However, there were a lot of entertaining outtakes - at least some made us laugh - so I complied the few clips where we delivered our message well and some outtakes. For the rest of the day, I wrote a voiceover script and filmed animated drawings that outlined the major themes of our project. The end result was something a bit more entertaining than just us in front of the camera.
In the end, the thing to remember is that people are investing inyou. You are trying to convince them that you are doing something interesting and that you can complete it. That’s one of the nicest parts about crowdfunding.
Campaign launch & management
It was our first campaign and we made some mistakes. The first of which was to travel during the launch of our campaign. Traveling added unnecessary stress and responsibility at a time when our emotional and mental attention needed to be focused on the campaign.
That said, I want to add a caveat here - and this has to do with my overall feeling that a well-designed campaign doesn’t have to take over your life: things come up. Life happens. If your campaign is well designed; FB and twitter posts are timed; blogs are reached on schedule; contributors emailed and thanked in good time; you can be relaxed about the experience, and take your time.
The launch of your campaign should be big. People should know well ahead of time about your project and be ready to contribute when you hit “go”. A big launch can send a strong signal that your campaign and project will be successful.
TIP #4 | Write your friends ahead of time and ask them to share your project with their friends. See if you can get some big contributors lined up to give early.
That said, we didn’t have an especially fruitful first few days. We raised about $3,000 in the first two days. This represented contributions from our most ardent followers. After that, giving was slow and sporadic until the end.
Matching donations – these were the biggest method of engagement and our audience really rose to the challenge. These are fun and it gives people a reason to contribute in the middle of a campaign rather than at the end when everyone else is kicking in and the funding needle is rising rapidly. Matching donations are little “micro endings” or “micro goals”, something with a beginning and an end that people can watch at home after work and participate in. In fact, a few of our donor contributed to more than one matching drive. We reached out directly to people to ask if they would be interested in providing a larger matching donation. Some we knew about in advance, and some we asked during the campaign.
Finish strong: the last days of your campaign are the most important. Many campaigns go from 25 - 100 percent in the final hours. It will be hectic, so save your energy and have a plan for the final days. If you have media connections, or can schedule another post on a blog with a large audience, this is your chance to get some buzz going.
In the final few hours we hit our goal, and then the funding stream nozzle abruptly turned off. People often talk about stretch goals (pushing your audience to contribute beyond your goal) but we were exhausted, and we figured our audience was exhausted, so we didn’t push.
In the end, we had enough momentum to get us over the finish line and meet our goal. Not over and not under, just average - just right.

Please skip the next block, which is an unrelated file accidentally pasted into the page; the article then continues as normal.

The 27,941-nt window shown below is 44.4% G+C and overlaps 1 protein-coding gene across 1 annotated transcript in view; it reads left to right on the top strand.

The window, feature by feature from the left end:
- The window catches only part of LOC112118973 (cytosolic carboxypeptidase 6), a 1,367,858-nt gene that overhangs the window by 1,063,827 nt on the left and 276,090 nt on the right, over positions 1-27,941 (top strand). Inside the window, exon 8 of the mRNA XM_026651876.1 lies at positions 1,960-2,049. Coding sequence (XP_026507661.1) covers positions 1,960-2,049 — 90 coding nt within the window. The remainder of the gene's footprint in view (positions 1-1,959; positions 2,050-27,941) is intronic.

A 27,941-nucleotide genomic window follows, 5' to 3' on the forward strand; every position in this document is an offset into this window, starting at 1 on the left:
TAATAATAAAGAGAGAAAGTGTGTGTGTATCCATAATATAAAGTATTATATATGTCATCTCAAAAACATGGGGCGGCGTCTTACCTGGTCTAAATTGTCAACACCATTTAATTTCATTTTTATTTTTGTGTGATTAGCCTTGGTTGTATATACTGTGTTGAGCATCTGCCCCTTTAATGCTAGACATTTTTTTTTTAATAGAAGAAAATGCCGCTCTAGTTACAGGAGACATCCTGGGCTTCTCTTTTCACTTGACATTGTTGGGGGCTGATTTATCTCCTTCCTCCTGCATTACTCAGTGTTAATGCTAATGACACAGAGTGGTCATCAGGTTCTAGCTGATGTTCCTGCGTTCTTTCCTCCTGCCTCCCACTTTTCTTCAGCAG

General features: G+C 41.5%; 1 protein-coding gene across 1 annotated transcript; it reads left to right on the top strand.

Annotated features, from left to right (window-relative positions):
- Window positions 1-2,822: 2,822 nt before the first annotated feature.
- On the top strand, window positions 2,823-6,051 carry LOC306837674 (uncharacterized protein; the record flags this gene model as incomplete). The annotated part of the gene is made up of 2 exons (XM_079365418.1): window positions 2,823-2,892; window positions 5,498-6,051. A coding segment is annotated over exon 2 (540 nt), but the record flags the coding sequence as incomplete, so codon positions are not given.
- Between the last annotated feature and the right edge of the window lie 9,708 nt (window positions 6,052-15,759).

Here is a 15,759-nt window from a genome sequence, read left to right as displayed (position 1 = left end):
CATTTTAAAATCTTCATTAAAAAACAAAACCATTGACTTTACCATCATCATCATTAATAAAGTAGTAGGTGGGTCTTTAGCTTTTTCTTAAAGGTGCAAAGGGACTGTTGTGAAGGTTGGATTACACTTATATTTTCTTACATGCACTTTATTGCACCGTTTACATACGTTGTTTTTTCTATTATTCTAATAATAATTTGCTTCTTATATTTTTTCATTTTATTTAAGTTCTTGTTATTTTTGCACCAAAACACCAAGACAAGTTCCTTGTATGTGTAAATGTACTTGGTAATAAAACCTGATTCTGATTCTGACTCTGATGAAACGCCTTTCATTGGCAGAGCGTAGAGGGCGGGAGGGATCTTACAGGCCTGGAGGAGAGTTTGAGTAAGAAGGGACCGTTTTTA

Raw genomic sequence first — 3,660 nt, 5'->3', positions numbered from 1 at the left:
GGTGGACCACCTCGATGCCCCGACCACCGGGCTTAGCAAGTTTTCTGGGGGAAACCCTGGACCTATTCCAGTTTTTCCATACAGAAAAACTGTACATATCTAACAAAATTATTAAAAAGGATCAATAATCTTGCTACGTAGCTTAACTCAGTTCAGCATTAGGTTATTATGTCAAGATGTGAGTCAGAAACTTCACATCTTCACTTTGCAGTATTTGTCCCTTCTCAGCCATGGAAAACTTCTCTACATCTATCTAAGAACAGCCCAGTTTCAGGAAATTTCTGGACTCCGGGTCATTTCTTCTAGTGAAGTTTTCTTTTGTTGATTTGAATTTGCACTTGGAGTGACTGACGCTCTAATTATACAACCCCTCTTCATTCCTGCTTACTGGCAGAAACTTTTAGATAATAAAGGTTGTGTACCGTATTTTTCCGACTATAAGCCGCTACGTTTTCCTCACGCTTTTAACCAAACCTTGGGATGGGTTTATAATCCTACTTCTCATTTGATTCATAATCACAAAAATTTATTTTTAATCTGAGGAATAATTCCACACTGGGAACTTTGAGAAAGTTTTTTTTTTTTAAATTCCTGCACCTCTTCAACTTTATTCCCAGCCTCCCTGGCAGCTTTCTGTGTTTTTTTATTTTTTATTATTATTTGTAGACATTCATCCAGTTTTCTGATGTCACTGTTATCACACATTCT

** An Aside **
I produced a Kickstarter video for a friend and, while her campaign was very successful, soon afterward she got sick and got behind on her rewards. The outpouring of hateful messages she received from people missing their rewards was astonishing. Contributors trolled her on Twitter and Facebook and she had to close her Kickstarter message board because of all the awful things people were saying. Her business was essentially destroyed.
And don’t forget to allow for time to manage your rewards. First, figure out a way to keep track of your contributors and their rewards. We weren’t totally satisfied with Indiegogo’s analytics or data downloading capabilities, so it took a little time to create a tracking format that worked for us. Also, it takes time to fulfill your rewards. For us, it was also great to know that we had a group of people that not only believed in us but were interested in what we were doing - it was satisfying to approach our rewards as part of a conversation with our contributors.
And Finally... THE END (complete with top 10 list)
A top ten list of essential elements for crowdfunding (and maybe even life in general):
- Treat crowdfunding as a long-term, career building venture. This will help you focus your long-term priorities and build authentic, lasting relationships.
- Get your elevator speech down early. And work on it - constantly.
- There are templates and examples for everything. Use them. They will save you time and money. Don’t try to create everything from scratch by yourself.
- Make a plan for everything... but, like everything else in life, know this will change.
- The beginning and the end of your campaign are the most important. Have a plan for how you will hit day one hard and finish strong.
- Don’t stress the middle of your campaign. Stay connected with people, reach out to news outlets and blogs according to your marketing plan, but remember:usually nothing much happens here. Stay calm and stop refreshing your campaign button every five minutes.
- Budget well. Your budget will give you the baseline for success. Everything depends upon your budget.
- Put aside expected reward costs immediately after the campaign ends. If you need to withdraw this as cash and put it in your sock drawer, do it. Not spending this money on production will reduce a scramble later and fulfill your obligations to your generous contributors.
- Your idea is your best sales tool. Find your unique selling proposition and hammer it hard. If you don’t know why your project is important and different, then this is the first thing you should figure out.
- Work hard and finish what you start. This might not always pay off in the short term, but you’ll benefit in the years to come.